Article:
Stages of the Budget Process

The framework of the budget process can be divided up into five stages each of which is governed by its own procedures outlined in the Budget Act, the rules of the House and Senate, and other relevant statutes. The last three stages often occur simultaneously.

The President’s Budget Submission

The President submits a comprehensive budget request to Congress in early February which outlines the Administration’s policy and funding priorities and the economic outlook for the coming fiscal year. This budget, which estimates spending, revenue and borrowing levels, is compiled by OMB from input by the various federal agencies, with funding broken down into 20 budget function categories.

Adoption of the Budget Resolution

House and Senate Committees hold hearings on the President’s budget and the Budget Committees report a concurrent resolution on the budget that sets each committee’s allocation of spending authority for the next fiscal year and aggregate spending and revenue levels for at least 5 years. The budget resolution also establishes aggregate totals with respect to revenues and spending for the entire federal budget. This resolution, once adopted, is not law, as it is not signed by the President. The allocations, enforceable through points of order, establish the framework to consider spending and revenue bills on the House and Senate floor.

Passage of Appropriation Bills

In May the House begins consideration of the 12 annual appropriation bills for the next fiscal year based on the discretionary spending allocation in the budget resolution. As these bills move through hearings, markups, Floor consideration, and conference they are constrained by the levels and allocations in the budget resolution and the enforcement of the Budget Act and through House and Senate rules.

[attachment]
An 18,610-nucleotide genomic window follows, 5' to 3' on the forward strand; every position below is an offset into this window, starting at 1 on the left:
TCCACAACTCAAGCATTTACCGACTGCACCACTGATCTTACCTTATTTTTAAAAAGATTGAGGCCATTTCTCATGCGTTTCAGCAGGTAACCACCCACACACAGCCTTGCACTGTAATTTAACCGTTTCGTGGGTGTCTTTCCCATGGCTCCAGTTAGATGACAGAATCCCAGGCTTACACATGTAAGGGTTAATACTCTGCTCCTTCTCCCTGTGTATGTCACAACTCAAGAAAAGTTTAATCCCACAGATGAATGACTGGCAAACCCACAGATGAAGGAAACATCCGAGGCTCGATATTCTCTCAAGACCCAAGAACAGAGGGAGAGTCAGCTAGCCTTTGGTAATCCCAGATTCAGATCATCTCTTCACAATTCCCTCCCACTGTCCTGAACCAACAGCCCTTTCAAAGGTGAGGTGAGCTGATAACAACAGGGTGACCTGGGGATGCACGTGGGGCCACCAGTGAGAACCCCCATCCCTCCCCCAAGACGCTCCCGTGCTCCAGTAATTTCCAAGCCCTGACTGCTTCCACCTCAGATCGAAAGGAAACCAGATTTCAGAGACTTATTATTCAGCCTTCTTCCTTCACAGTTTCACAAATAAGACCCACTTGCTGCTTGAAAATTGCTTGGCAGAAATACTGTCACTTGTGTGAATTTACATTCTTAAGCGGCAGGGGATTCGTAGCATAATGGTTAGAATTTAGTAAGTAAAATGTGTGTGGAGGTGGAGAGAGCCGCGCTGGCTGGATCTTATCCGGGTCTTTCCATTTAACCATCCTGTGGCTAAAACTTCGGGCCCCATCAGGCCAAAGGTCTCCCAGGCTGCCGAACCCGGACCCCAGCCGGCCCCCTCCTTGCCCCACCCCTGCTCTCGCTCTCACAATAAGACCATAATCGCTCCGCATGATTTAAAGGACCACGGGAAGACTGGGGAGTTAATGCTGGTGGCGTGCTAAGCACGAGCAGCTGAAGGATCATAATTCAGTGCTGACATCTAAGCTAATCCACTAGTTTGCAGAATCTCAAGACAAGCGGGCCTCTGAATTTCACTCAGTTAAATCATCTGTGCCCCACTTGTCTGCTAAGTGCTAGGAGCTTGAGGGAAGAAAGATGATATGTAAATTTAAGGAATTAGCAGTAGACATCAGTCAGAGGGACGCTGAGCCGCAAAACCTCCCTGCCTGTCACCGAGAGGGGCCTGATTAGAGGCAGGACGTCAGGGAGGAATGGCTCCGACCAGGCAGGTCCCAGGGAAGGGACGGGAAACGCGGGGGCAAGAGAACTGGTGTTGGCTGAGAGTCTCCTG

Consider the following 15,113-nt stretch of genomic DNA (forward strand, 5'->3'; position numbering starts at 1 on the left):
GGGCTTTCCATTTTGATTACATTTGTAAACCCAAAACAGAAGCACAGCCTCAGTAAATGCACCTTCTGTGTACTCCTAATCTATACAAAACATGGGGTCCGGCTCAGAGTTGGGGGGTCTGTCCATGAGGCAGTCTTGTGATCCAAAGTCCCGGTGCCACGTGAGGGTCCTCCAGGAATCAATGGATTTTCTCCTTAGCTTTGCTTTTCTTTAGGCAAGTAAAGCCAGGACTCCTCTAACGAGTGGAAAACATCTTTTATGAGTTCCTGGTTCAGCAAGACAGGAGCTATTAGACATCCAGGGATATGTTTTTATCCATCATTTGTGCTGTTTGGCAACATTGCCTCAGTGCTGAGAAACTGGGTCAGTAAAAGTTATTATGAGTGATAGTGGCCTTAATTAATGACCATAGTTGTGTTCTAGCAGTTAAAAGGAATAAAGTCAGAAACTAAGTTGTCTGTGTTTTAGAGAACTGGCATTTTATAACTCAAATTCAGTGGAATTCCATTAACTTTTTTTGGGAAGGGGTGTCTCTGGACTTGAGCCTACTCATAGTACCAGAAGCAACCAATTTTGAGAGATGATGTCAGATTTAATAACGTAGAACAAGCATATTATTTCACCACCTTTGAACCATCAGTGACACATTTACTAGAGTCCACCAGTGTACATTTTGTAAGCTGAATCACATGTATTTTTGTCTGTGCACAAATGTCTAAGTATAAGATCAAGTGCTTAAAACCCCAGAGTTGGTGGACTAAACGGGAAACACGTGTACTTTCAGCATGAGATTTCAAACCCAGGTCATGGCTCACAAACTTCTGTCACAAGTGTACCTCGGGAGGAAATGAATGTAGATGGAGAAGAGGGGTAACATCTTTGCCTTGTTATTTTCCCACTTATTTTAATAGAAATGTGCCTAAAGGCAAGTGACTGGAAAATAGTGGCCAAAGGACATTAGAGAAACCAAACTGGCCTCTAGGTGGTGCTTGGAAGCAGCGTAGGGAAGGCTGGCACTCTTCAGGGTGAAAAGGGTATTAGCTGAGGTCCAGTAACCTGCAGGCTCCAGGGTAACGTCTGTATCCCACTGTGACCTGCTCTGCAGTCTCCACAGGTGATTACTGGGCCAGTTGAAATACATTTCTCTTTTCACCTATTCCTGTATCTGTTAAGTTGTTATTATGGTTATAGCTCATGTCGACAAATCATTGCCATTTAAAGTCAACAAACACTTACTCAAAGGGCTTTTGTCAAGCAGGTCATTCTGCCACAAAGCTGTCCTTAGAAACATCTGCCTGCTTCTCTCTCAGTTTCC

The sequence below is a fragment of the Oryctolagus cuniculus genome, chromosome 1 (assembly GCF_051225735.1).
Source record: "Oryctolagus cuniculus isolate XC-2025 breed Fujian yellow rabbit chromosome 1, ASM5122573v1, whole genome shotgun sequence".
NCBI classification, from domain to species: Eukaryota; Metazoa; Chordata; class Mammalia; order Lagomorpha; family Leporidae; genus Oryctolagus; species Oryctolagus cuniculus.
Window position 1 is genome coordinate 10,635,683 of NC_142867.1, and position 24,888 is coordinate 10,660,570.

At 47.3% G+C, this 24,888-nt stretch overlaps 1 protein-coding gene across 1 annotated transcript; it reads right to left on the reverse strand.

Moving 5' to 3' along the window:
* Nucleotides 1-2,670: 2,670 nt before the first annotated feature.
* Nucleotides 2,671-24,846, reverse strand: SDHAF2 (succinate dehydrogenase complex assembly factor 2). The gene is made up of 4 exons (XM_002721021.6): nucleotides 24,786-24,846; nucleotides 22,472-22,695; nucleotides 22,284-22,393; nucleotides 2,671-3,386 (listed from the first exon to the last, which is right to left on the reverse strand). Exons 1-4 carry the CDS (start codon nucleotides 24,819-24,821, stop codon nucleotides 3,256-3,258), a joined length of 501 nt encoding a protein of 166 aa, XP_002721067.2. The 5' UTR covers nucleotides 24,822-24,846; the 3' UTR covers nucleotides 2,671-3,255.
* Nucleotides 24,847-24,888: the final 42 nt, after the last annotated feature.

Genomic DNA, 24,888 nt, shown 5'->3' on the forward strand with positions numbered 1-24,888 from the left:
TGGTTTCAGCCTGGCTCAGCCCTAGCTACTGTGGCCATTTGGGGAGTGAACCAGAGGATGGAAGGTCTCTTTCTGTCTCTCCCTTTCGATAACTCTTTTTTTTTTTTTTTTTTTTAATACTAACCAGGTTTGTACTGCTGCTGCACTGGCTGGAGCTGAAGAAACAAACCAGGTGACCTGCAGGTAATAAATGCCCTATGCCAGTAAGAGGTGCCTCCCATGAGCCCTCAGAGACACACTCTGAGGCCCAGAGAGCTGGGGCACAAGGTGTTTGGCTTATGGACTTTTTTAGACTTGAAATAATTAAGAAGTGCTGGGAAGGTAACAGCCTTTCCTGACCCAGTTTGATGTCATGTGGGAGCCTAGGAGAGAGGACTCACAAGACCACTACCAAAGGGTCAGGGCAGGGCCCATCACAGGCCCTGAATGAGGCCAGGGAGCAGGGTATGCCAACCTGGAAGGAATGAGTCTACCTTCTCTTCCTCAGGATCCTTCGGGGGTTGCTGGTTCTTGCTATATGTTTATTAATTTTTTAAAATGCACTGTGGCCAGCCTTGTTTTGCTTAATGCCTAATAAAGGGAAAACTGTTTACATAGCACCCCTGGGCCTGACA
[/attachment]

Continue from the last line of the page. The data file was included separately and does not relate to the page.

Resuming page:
Consideration of Reconciliation Legislation

If the spending and revenue levels in the budget resolution require changes in existing law, the resolution would contain instructions to committees to report legislation containing such statutory changes. Whether for tax increases or decreases, deficit reduction, mandatory spending increases or decreases or adjustments in the public debt limit, this process has been used to focus many agents on one goal, often in a large bill.

Consideration of Authorization Legislation

Congress considers numerous measures authorizing the appropriation of funds on a myriad of programs each fiscal year. This decision-making is constrained by the Budget Act and through House and Senate rules.

A Check on Federal Spending

Throughout its history, the Committee on the Budget has fulfilled its role as an institutional check on federal spending in two ways.

First, the committee has consistently provided independent analyses of federal spending through the Congressional Budget Office. Second, the committee negotiated with its counterparts in the executive branch and the Senate. As a result of the institutional reforms that created the Budget Committee, Congress strengthened its hand in shaping the budget and appropriations process.